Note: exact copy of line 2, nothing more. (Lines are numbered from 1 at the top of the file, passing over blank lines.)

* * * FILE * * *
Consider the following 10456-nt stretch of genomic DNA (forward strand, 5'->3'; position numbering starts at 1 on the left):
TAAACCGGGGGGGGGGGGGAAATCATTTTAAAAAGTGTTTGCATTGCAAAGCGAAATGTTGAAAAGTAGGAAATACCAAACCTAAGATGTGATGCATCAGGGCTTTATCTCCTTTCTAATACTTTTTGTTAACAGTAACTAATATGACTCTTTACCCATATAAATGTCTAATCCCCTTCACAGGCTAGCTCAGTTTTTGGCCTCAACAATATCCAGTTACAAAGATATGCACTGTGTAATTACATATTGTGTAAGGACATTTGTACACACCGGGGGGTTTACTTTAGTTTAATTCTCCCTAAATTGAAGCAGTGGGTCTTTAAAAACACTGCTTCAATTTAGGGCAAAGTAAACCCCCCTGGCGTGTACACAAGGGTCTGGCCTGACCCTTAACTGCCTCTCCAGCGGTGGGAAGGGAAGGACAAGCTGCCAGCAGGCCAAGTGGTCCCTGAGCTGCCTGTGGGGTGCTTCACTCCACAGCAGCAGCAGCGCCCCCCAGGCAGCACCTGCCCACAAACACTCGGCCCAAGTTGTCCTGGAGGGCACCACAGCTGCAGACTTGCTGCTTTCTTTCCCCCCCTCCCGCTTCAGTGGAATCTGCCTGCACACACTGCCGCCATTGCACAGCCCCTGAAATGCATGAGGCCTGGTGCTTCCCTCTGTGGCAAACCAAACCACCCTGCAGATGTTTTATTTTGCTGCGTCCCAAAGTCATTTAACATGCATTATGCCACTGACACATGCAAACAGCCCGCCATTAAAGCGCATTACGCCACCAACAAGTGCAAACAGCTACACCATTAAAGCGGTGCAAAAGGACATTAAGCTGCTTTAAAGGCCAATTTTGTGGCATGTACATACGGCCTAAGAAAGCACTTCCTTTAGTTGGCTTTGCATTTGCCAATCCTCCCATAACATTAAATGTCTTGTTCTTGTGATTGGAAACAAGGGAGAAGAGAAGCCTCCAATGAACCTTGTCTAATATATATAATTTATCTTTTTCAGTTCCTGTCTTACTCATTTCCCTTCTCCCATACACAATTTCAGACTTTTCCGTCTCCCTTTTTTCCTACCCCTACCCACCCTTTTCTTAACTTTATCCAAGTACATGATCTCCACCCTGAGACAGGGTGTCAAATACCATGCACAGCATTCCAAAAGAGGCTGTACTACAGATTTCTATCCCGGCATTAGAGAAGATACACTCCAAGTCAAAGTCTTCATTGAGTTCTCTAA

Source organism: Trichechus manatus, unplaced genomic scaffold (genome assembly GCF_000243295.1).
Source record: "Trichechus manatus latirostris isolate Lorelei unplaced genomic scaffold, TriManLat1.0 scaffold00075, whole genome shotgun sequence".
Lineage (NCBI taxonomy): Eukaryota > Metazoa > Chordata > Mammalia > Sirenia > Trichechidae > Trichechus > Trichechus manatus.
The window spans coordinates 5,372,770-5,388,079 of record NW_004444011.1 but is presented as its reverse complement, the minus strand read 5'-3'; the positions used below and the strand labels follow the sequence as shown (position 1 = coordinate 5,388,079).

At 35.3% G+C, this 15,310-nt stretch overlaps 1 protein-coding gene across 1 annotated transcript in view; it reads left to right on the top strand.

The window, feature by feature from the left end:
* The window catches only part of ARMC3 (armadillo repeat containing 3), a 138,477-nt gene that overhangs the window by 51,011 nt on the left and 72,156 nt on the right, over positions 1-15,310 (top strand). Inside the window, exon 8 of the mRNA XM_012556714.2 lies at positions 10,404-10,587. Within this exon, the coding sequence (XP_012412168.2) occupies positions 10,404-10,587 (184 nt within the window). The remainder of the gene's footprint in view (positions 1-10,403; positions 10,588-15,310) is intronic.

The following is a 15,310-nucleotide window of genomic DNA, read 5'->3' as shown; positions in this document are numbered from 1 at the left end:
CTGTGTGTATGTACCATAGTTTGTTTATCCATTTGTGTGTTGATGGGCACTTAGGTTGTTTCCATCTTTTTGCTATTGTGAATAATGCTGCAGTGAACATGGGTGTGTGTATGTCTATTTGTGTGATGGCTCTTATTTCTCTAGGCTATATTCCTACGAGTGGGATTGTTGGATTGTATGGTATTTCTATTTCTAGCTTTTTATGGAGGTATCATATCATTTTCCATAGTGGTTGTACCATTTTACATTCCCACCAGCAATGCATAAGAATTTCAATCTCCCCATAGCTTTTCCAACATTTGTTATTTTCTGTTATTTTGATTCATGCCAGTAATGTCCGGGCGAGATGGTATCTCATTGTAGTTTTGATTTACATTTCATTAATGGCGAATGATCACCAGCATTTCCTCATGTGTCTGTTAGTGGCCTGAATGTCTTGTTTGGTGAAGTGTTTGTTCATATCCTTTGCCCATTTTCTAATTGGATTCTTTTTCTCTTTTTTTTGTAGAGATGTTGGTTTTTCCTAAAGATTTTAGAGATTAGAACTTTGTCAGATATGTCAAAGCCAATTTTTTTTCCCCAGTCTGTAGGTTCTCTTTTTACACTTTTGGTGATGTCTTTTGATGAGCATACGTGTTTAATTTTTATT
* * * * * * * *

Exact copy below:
TAAACCGGGGGGGGGGGGGAAATCATTTTAAAAAGTGTTTGCATTGCAAAGCGAAATGTTGAAAAGTAGGAAATACCAAACCTAAGATGTGATGCATCAGGGCTTTATCTCCTTTCTAATACTTTTTGTTAACAGTAACTAATATGACTCTTTACCCATATAAATGTCTAATCCCCTTCACAGGCTAGCTCAGTTTTTGGCCTCAACAATATCCAGTTACAAAGATATGCACTGTGTAATTACATATTGTGTAAGGACATTTGTACACACCGGGGGGTTTACTTTAGTTTAATTCTCCCTAAATTGAAGCAGTGGGTCTTTAAAAACACTGCTTCAATTTAGGGCAAAGTAAACCCCCCTGGCGTGTACACAAGGGTCTGGCCTGACCCTTAACTGCCTCTCCAGCGGTGGGAAGGGAAGGACAAGCTGCCAGCAGGCCAAGTGGTCCCTGAGCTGCCTGTGGGGTGCTTCACTCCACAGCAGCAGCAGCGCCCCCCAGGCAGCACCTGCCCACAAACACTCGGCCCAAGTTGTCCTGGAGGGCACCACAGCTGCAGACTTGCTGCTTTCTTTCCCCCCCTCCCGCTTCAGTGGAATCTGCCTGCACACACTGCCGCCATTGCACAGCCCCTGAAATGCATGAGGCCTGGTGCTTCCCTCTGTGGCAAACCAAACCACCCTGCAGATGTTTTATTTTGCTGCGTCCCAAAGTCATTTAACATGCATTATGCCACTGACACATGCAAACAGCCCGCCATTAAAGCGCATTACGCCACCAACAAGTGCAAACAGCTACACCATTAAAGCGGTGCAAAAGGACATTAAGCTGCTTTAAAGGCCAATTTTGTGGCATGTACATACGGCCTAAGAAAGCACTTCCTTTAGTTGGCTTTGCATTTGCCAATCCTCCCATAACATTAAATGTCTTGTTCTTGTGATTGGAAACAAGGGAGAAGAGAAGCCTCCAATGAACCTTGTCTAATATATATAATTTATCTTTTTCAGTTCCTGTCTTACTCATTTCCCTTCTCCCATACACAATTTCAGACTTTTCCGTCTCCCTTTTTTCCTACCCCTACCCACCCTTTTCTTAACTTTATCCAAGTACATGATCTCCACCCTGAGACAGGGTGTCAAATACCATGCACAGCATTCCAAAAGAGGCTGTACTACAGATTTCTATCCCGGCATTAGAGAAGATACACTCCAAGTCAAAGTCTTCATTGAGTTCTCTAA